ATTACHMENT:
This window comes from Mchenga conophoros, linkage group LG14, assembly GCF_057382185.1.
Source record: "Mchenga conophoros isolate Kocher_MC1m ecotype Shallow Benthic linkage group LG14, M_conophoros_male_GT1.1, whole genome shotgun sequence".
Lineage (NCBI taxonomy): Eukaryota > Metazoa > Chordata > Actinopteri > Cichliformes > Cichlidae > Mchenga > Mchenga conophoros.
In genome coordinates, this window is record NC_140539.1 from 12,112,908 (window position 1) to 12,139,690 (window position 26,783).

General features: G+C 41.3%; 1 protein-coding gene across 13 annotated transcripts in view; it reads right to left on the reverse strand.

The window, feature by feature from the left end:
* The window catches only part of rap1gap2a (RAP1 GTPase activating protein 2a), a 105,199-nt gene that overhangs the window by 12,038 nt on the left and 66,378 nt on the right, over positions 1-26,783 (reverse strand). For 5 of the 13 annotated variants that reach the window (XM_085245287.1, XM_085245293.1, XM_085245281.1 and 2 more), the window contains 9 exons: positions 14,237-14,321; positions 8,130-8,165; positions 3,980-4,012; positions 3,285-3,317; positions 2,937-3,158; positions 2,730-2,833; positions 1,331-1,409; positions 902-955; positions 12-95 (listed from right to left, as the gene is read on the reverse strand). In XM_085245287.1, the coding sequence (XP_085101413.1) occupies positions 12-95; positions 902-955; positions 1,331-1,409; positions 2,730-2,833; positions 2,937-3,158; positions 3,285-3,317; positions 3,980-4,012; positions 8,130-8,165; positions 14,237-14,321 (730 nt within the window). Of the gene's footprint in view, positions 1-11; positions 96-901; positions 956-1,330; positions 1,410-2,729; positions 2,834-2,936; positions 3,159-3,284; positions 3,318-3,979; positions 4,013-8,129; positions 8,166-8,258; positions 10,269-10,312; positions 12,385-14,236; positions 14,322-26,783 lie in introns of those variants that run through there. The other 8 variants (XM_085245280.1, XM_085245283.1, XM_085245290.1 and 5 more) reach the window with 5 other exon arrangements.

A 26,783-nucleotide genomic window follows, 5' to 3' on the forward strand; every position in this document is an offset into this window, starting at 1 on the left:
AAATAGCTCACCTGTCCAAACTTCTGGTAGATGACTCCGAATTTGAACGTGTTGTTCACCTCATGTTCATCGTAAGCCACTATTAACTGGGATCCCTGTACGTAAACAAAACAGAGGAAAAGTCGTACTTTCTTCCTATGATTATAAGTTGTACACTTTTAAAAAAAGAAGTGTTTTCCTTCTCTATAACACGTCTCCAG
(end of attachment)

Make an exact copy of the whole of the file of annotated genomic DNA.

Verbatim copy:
This window comes from Mchenga conophoros, linkage group LG14, assembly GCF_057382185.1.
Source record: "Mchenga conophoros isolate Kocher_MC1m ecotype Shallow Benthic linkage group LG14, M_conophoros_male_GT1.1, whole genome shotgun sequence".
Lineage (NCBI taxonomy): Eukaryota > Metazoa > Chordata > Actinopteri > Cichliformes > Cichlidae > Mchenga > Mchenga conophoros.
In genome coordinates, this window is record NC_140539.1 from 12,112,908 (window position 1) to 12,139,690 (window position 26,783).

General features: G+C 41.3%; 1 protein-coding gene across 13 annotated transcripts in view; it reads right to left on the reverse strand.

The window, feature by feature from the left end:
* The window catches only part of rap1gap2a (RAP1 GTPase activating protein 2a), a 105,199-nt gene that overhangs the window by 12,038 nt on the left and 66,378 nt on the right, over positions 1-26,783 (reverse strand). For 5 of the 13 annotated variants that reach the window (XM_085245287.1, XM_085245293.1, XM_085245281.1 and 2 more), the window contains 9 exons: positions 14,237-14,321; positions 8,130-8,165; positions 3,980-4,012; positions 3,285-3,317; positions 2,937-3,158; positions 2,730-2,833; positions 1,331-1,409; positions 902-955; positions 12-95 (listed from right to left, as the gene is read on the reverse strand). In XM_085245287.1, the coding sequence (XP_085101413.1) occupies positions 12-95; positions 902-955; positions 1,331-1,409; positions 2,730-2,833; positions 2,937-3,158; positions 3,285-3,317; positions 3,980-4,012; positions 8,130-8,165; positions 14,237-14,321 (730 nt within the window). Of the gene's footprint in view, positions 1-11; positions 96-901; positions 956-1,330; positions 1,410-2,729; positions 2,834-2,936; positions 3,159-3,284; positions 3,318-3,979; positions 4,013-8,129; positions 8,166-8,258; positions 10,269-10,312; positions 12,385-14,236; positions 14,322-26,783 lie in introns of those variants that run through there. The other 8 variants (XM_085245280.1, XM_085245283.1, XM_085245290.1 and 5 more) reach the window with 5 other exon arrangements.

A 26,783-nucleotide genomic window follows, 5' to 3' on the forward strand; every position in this document is an offset into this window, starting at 1 on the left:
AAATAGCTCACCTGTCCAAACTTCTGGTAGATGACTCCGAATTTGAACGTGTTGTTCACCTCATGTTCATCGTAAGCCACTATTAACTGGGATCCCTGTACGTAAACAAAACAGAGGAAAAGTCGTACTTTCTTCCTATGATTATAAGTTGTACACTTTTAAAAAAAGAAGTGTTTTCCTTCTCTATAACACGTCTCCAG